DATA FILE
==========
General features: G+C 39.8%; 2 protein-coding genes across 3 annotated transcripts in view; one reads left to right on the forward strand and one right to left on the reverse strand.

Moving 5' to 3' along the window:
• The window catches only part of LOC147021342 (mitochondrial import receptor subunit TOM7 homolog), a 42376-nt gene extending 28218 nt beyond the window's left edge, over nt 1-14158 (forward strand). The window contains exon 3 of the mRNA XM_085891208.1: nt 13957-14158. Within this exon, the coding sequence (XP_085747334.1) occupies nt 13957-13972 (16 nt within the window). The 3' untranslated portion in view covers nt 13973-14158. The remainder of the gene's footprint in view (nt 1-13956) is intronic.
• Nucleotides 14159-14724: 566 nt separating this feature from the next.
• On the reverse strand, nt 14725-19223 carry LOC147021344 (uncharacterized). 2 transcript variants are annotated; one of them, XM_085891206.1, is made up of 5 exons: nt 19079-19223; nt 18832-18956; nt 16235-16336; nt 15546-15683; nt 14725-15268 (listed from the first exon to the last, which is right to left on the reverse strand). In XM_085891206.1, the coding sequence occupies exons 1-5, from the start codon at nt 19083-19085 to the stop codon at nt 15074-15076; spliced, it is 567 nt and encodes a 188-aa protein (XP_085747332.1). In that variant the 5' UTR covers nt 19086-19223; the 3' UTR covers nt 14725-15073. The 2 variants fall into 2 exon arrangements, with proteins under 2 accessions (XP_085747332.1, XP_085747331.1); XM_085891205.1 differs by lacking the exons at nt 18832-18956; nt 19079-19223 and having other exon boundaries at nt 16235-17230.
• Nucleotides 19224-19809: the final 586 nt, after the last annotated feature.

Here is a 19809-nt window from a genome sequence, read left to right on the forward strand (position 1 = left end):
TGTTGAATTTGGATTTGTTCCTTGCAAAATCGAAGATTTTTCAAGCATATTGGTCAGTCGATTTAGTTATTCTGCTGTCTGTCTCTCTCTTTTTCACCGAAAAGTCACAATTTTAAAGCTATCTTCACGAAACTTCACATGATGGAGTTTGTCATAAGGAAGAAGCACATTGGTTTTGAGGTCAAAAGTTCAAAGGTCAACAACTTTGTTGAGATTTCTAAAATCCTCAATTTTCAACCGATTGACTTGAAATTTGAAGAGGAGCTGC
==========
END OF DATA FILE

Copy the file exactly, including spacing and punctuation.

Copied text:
General features: G+C 39.8%; 2 protein-coding genes across 3 annotated transcripts in view; one reads left to right on the forward strand and one right to left on the reverse strand.

Moving 5' to 3' along the window:
• The window catches only part of LOC147021342 (mitochondrial import receptor subunit TOM7 homolog), a 42376-nt gene extending 28218 nt beyond the window's left edge, over nt 1-14158 (forward strand). The window contains exon 3 of the mRNA XM_085891208.1: nt 13957-14158. Within this exon, the coding sequence (XP_085747334.1) occupies nt 13957-13972 (16 nt within the window). The 3' untranslated portion in view covers nt 13973-14158. The remainder of the gene's footprint in view (nt 1-13956) is intronic.
• Nucleotides 14159-14724: 566 nt separating this feature from the next.
• On the reverse strand, nt 14725-19223 carry LOC147021344 (uncharacterized). 2 transcript variants are annotated; one of them, XM_085891206.1, is made up of 5 exons: nt 19079-19223; nt 18832-18956; nt 16235-16336; nt 15546-15683; nt 14725-15268 (listed from the first exon to the last, which is right to left on the reverse strand). In XM_085891206.1, the coding sequence occupies exons 1-5, from the start codon at nt 19083-19085 to the stop codon at nt 15074-15076; spliced, it is 567 nt and encodes a 188-aa protein (XP_085747332.1). In that variant the 5' UTR covers nt 19086-19223; the 3' UTR covers nt 14725-15073. The 2 variants fall into 2 exon arrangements, with proteins under 2 accessions (XP_085747332.1, XP_085747331.1); XM_085891205.1 differs by lacking the exons at nt 18832-18956; nt 19079-19223 and having other exon boundaries at nt 16235-17230.
• Nucleotides 19224-19809: the final 586 nt, after the last annotated feature.

Here is a 19809-nt window from a genome sequence, read left to right on the forward strand (position 1 = left end):
TGTTGAATTTGGATTTGTTCCTTGCAAAATCGAAGATTTTTCAAGCATATTGGTCAGTCGATTTAGTTATTCTGCTGTCTGTCTCTCTCTTTTTCACCGAAAAGTCACAATTTTAAAGCTATCTTCACGAAACTTCACATGATGGAGTTTGTCATAAGGAAGAAGCACATTGGTTTTGAGGTCAAAAGTTCAAAGGTCAACAACTTTGTTGAGATTTCTAAAATCCTCAATTTTCAACCGATTGACTTGAAATTTGAAGAGGAGCTGC